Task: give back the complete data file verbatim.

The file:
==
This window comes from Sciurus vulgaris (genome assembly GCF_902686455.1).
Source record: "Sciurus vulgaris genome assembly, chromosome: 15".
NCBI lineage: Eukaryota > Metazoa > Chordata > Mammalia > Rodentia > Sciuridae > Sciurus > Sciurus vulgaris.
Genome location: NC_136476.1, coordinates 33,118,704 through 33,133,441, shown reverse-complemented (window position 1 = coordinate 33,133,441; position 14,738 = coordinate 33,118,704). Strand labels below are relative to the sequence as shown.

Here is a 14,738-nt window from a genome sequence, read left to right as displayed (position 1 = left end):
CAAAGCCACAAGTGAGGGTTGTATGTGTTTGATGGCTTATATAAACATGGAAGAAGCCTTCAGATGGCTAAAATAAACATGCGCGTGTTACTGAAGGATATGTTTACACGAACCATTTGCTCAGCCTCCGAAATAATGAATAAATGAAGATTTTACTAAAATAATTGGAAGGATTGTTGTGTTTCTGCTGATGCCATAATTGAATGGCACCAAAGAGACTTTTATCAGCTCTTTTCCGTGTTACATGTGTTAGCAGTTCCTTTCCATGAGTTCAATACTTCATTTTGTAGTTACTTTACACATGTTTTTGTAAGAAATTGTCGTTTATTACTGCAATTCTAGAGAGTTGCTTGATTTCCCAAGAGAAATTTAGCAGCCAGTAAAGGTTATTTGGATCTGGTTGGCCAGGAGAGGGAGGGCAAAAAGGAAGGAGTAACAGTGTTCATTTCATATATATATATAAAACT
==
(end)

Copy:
This window comes from Sciurus vulgaris (genome assembly GCF_902686455.1).
Source record: "Sciurus vulgaris genome assembly, chromosome: 15".
NCBI lineage: Eukaryota > Metazoa > Chordata > Mammalia > Rodentia > Sciuridae > Sciurus > Sciurus vulgaris.
Genome location: NC_136476.1, coordinates 33,118,704 through 33,133,441, shown reverse-complemented (window position 1 = coordinate 33,133,441; position 14,738 = coordinate 33,118,704). Strand labels below are relative to the sequence as shown.

Here is a 14,738-nt window from a genome sequence, read left to right as displayed (position 1 = left end):
CAAAGCCACAAGTGAGGGTTGTATGTGTTTGATGGCTTATATAAACATGGAAGAAGCCTTCAGATGGCTAAAATAAACATGCGCGTGTTACTGAAGGATATGTTTACACGAACCATTTGCTCAGCCTCCGAAATAATGAATAAATGAAGATTTTACTAAAATAATTGGAAGGATTGTTGTGTTTCTGCTGATGCCATAATTGAATGGCACCAAAGAGACTTTTATCAGCTCTTTTCCGTGTTACATGTGTTAGCAGTTCCTTTCCATGAGTTCAATACTTCATTTTGTAGTTACTTTACACATGTTTTTGTAAGAAATTGTCGTTTATTACTGCAATTCTAGAGAGTTGCTTGATTTCCCAAGAGAAATTTAGCAGCCAGTAAAGGTTATTTGGATCTGGTTGGCCAGGAGAGGGAGGGCAAAAAGGAAGGAGTAACAGTGTTCATTTCATATATATATATAAAACT